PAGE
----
The comedian was one the most influential people in my life. He raped several people.
For the last several years of my life, I have mentally prepared myself for the death of Bill Cosby. I am a person who usually rejects dead celebrity worship, but this would be one of the rare exceptions for me. In the last ten years I have moved to multiple apartments in multiple states, packing all my belongings: computer, books, art supplies, mental bullet points on how to reflect on the death of Bill Cosby should the moment inevitably come while I’m at work one afternoon. I have lived in Atlanta for six years now and only last year remembered to buy a fire extinguisher; it was before the Atlanta move that I started thinking how I’d talk about Bill Cosby dying.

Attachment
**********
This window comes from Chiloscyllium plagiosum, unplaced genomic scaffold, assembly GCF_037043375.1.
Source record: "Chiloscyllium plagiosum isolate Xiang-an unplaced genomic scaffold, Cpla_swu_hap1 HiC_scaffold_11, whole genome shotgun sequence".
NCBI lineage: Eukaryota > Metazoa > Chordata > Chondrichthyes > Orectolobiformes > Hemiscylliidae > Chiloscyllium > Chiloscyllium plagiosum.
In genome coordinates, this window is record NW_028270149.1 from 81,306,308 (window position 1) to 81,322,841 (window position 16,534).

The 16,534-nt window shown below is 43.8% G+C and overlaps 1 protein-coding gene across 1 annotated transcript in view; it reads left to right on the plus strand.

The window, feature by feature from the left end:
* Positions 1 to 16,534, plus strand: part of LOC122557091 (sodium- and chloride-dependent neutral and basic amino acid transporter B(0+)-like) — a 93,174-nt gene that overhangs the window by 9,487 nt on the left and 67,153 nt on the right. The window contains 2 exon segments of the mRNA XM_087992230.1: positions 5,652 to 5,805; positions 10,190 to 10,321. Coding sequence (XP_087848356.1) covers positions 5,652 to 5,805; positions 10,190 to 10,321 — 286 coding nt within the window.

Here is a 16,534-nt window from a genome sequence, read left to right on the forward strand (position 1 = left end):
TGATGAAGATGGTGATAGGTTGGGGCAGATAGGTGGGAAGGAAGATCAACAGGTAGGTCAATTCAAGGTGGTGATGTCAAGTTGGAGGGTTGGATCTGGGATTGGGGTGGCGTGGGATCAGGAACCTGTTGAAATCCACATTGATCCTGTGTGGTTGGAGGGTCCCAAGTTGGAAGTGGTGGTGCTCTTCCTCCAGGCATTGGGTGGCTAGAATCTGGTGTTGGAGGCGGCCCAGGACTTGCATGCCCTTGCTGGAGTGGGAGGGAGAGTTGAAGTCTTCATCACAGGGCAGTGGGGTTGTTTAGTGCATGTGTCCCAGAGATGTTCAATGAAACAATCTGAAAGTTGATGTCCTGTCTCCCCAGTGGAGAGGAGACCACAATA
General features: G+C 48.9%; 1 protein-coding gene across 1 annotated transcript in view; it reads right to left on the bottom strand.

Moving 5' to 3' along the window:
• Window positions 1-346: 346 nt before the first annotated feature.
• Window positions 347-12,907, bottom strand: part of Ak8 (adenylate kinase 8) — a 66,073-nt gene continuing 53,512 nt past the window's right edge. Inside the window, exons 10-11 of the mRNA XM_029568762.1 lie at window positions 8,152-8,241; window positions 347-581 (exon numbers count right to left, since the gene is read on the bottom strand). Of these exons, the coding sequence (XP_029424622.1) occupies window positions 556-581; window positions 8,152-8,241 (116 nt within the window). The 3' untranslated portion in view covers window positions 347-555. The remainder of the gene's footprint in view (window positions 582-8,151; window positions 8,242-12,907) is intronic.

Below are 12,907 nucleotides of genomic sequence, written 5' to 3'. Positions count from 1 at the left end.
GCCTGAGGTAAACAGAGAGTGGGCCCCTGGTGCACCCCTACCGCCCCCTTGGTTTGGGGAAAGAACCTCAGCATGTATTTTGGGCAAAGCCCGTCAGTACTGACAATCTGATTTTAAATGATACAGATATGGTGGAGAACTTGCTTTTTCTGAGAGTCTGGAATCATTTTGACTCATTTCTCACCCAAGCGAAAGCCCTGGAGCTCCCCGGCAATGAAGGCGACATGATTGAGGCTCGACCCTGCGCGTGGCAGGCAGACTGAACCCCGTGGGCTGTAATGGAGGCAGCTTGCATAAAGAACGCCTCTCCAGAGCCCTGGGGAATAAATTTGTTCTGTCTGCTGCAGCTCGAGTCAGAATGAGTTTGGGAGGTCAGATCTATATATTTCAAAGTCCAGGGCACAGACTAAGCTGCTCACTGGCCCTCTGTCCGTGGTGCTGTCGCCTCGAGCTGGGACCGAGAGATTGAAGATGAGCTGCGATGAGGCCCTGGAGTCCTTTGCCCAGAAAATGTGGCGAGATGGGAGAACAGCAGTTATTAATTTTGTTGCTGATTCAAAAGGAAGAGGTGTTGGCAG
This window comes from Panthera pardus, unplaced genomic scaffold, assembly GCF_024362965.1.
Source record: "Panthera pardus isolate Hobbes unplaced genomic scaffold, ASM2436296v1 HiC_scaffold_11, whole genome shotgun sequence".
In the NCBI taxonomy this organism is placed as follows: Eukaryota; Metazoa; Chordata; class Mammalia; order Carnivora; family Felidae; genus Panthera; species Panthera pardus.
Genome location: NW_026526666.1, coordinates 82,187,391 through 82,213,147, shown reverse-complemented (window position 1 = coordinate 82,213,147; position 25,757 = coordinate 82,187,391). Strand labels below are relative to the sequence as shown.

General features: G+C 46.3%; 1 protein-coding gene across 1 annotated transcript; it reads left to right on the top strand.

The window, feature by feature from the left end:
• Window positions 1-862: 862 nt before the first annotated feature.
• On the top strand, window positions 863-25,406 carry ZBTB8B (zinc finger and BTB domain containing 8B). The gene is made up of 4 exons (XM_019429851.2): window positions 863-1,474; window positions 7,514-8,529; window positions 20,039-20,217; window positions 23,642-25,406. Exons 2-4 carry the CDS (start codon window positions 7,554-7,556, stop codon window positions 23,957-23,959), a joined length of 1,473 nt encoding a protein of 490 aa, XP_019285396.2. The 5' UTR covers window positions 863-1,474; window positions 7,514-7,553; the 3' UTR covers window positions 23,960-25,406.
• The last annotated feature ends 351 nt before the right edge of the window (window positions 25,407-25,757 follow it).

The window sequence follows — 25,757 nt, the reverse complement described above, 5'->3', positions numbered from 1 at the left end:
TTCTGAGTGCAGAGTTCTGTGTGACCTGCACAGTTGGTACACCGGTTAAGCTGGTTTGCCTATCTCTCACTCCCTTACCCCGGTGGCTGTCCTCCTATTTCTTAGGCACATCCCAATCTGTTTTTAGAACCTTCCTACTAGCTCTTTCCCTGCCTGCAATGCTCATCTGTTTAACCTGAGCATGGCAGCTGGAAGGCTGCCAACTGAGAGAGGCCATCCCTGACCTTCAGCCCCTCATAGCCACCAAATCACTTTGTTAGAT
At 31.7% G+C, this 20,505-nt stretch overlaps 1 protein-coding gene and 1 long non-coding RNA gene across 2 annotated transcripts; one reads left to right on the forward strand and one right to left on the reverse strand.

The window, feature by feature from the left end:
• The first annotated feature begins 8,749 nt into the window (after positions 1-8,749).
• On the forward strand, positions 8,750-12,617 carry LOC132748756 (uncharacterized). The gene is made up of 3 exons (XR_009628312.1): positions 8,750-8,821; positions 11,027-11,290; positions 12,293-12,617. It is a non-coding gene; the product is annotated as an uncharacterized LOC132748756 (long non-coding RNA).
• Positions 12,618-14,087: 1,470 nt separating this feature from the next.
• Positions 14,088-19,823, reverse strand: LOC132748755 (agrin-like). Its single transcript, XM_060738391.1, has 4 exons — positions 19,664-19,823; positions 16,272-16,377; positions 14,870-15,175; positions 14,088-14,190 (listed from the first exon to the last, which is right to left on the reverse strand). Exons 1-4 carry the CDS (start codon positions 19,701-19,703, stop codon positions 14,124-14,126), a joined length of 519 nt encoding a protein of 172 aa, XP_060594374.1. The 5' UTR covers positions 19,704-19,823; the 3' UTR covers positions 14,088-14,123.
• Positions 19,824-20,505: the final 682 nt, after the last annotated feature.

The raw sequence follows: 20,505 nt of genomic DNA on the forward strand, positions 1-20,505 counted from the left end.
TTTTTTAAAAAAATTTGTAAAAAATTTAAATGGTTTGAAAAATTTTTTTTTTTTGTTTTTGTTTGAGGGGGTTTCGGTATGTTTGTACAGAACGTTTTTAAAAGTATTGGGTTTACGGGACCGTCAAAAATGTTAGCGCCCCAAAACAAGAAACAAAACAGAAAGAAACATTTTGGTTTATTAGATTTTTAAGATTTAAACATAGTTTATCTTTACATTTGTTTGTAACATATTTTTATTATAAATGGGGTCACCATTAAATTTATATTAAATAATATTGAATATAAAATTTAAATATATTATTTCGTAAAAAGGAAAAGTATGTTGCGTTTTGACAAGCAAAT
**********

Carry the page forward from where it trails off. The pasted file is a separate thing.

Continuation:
What I’m writing here is a combination of things I’ve had to think about or the last few days, and things I’ve thought about for nearly a decade. And ultimately it’s about how the former was hindered by the latter. This is, for all intents and purposes, the memorial I knew I was going to have to write about a person who is no longer in my world anymore.